“Are you kidding me?! I’m a gorilla!”
These were John King’s words at the end of an experience he may never forget. The 680,000 people who have seen the Youtube video may not soon forget it, either.
On Dec. 11, King was in a private safari camp near Bwindi National Park, in Uganda, to see mountain gorillas. Apparently, they wanted to see him, too. He was sitting beside a trail when a family of wild gorillas joined him. Curious about their fellow primate, at least two of the gorillas touched King’s head and neck, smelled him and tasted him on their fingers.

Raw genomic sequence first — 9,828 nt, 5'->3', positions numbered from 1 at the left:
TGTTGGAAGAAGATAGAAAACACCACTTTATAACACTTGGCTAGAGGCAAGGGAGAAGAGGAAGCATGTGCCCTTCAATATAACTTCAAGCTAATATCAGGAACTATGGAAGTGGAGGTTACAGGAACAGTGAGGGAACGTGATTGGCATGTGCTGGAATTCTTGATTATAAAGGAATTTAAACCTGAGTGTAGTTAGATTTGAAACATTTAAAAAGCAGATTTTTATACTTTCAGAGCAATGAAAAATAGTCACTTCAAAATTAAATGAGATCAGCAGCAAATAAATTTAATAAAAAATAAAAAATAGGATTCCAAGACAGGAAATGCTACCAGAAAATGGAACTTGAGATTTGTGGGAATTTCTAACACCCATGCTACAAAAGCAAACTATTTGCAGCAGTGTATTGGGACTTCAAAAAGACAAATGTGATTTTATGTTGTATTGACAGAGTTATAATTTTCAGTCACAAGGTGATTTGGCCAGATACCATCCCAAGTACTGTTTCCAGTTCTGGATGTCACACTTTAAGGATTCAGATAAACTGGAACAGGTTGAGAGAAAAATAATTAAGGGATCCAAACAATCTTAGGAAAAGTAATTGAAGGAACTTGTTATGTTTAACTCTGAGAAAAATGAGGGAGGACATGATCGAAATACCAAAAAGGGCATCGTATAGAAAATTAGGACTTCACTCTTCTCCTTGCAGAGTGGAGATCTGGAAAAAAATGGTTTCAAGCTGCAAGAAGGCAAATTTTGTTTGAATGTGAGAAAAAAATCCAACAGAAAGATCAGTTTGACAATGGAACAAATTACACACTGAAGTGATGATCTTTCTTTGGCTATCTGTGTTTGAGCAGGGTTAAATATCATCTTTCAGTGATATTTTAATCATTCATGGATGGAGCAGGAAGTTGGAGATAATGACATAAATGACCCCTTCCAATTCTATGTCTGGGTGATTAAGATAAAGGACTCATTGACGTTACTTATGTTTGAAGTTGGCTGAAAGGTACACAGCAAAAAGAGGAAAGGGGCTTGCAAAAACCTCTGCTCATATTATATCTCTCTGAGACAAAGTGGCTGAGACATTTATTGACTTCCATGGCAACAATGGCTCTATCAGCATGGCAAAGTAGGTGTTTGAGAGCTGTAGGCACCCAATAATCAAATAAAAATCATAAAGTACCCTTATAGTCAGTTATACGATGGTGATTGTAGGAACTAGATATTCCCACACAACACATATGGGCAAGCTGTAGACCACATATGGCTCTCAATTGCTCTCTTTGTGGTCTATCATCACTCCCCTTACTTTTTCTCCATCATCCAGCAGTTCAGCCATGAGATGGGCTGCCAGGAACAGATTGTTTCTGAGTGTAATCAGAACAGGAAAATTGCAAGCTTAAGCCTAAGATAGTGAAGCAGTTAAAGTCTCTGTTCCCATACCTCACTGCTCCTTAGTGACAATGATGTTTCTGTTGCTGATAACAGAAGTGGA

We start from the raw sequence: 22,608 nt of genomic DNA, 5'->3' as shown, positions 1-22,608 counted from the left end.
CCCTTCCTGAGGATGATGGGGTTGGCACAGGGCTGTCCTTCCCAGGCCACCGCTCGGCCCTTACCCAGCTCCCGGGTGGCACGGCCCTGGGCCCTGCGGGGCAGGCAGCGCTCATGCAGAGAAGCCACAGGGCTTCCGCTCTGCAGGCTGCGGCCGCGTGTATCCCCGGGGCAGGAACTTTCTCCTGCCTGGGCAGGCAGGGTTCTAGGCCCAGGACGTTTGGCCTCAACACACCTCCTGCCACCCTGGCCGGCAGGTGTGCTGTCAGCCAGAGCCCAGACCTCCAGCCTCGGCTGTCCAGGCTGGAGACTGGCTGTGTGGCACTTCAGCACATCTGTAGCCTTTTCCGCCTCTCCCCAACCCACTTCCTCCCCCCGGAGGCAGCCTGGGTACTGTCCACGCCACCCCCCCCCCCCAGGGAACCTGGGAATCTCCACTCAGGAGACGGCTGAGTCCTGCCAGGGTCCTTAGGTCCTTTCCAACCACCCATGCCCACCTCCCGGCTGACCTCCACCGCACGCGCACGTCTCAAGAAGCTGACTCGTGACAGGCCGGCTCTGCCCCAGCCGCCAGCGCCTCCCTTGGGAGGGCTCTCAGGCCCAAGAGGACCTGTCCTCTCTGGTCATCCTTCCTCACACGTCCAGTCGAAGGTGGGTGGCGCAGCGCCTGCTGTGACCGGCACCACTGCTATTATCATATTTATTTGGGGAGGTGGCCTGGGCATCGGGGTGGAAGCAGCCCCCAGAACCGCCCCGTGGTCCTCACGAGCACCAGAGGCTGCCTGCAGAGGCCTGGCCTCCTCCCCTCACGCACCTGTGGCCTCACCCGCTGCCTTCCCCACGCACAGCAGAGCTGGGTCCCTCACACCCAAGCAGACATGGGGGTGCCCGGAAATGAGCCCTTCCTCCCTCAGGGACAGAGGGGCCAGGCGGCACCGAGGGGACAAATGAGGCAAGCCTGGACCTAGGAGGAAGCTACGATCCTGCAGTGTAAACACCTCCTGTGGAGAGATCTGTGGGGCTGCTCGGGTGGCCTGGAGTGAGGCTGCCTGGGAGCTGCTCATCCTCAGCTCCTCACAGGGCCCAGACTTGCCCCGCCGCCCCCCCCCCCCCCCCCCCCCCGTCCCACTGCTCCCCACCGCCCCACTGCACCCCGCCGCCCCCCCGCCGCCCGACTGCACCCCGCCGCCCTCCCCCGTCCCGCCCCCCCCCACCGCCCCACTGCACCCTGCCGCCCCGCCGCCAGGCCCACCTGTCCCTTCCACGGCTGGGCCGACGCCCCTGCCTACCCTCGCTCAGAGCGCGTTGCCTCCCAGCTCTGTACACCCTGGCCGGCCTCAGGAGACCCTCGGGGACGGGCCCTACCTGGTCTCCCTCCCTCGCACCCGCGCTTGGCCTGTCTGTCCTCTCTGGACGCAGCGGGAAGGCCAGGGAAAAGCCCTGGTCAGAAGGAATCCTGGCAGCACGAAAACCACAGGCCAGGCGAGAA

Bwindi is home to roughly half of the world’s population of mountain gorillas (an endangered species) — roughly 350 individuals. Very occasionally young gorillas are curious about humans and may approach. Adult-gorilla-to-human interactions are virtually unheard of among the local rangers.
King, a Massachusetts-based wildlife photographer and conservationist, and his wife, Pam King, have been traveling the world for the past four years to experience Earth’s remaining wild places and record them.
The Kings are also in the process of publishing a book, “Wild Cape Cod, Free by Nature,” that aims to portray Cape Cod before humans arrived through photographs the couple have taken.